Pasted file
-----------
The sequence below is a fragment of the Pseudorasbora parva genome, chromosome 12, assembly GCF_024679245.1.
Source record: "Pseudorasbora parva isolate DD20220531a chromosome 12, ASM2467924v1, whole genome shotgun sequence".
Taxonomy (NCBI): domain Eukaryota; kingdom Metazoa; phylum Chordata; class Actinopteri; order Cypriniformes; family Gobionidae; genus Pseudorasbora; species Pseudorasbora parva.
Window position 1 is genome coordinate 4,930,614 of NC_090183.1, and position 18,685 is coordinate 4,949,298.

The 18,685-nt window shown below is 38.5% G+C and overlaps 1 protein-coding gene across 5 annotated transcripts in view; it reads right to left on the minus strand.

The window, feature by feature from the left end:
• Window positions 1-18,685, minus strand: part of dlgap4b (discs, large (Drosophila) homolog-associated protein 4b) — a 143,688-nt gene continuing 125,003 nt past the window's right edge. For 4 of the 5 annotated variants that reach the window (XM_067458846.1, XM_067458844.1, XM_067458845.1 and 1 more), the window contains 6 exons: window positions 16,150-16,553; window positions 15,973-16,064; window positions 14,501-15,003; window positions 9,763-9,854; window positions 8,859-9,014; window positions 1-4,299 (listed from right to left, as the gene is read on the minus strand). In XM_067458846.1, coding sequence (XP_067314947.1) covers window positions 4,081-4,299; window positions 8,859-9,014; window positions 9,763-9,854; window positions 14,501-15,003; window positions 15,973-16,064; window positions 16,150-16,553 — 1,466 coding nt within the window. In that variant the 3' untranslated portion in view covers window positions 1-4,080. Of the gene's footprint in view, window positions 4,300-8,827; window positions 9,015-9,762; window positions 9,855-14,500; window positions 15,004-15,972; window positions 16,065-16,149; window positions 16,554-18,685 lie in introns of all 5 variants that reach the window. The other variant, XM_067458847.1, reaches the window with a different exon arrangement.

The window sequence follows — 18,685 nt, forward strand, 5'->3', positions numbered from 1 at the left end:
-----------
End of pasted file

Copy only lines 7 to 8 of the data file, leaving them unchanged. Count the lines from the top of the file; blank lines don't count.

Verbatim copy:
• Window positions 1-18,685, minus strand: part of dlgap4b (discs, large (Drosophila) homolog-associated protein 4b) — a 143,688-nt gene continuing 125,003 nt past the window's right edge. For 4 of the 5 annotated variants that reach the window (XM_067458846.1, XM_067458844.1, XM_067458845.1 and 1 more), the window contains 6 exons: window positions 16,150-16,553; window positions 15,973-16,064; window positions 14,501-15,003; window positions 9,763-9,854; window positions 8,859-9,014; window positions 1-4,299 (listed from right to left, as the gene is read on the minus strand). In XM_067458846.1, coding sequence (XP_067314947.1) covers window positions 4,081-4,299; window positions 8,859-9,014; window positions 9,763-9,854; window positions 14,501-15,003; window positions 15,973-16,064; window positions 16,150-16,553 — 1,466 coding nt within the window. In that variant the 3' untranslated portion in view covers window positions 1-4,080. Of the gene's footprint in view, window positions 4,300-8,827; window positions 9,015-9,762; window positions 9,855-14,500; window positions 15,004-15,972; window positions 16,065-16,149; window positions 16,554-18,685 lie in introns of all 5 variants that reach the window. The other variant, XM_067458847.1, reaches the window with a different exon arrangement.

The window sequence follows — 18,685 nt, forward strand, 5'->3', positions numbered from 1 at the left end: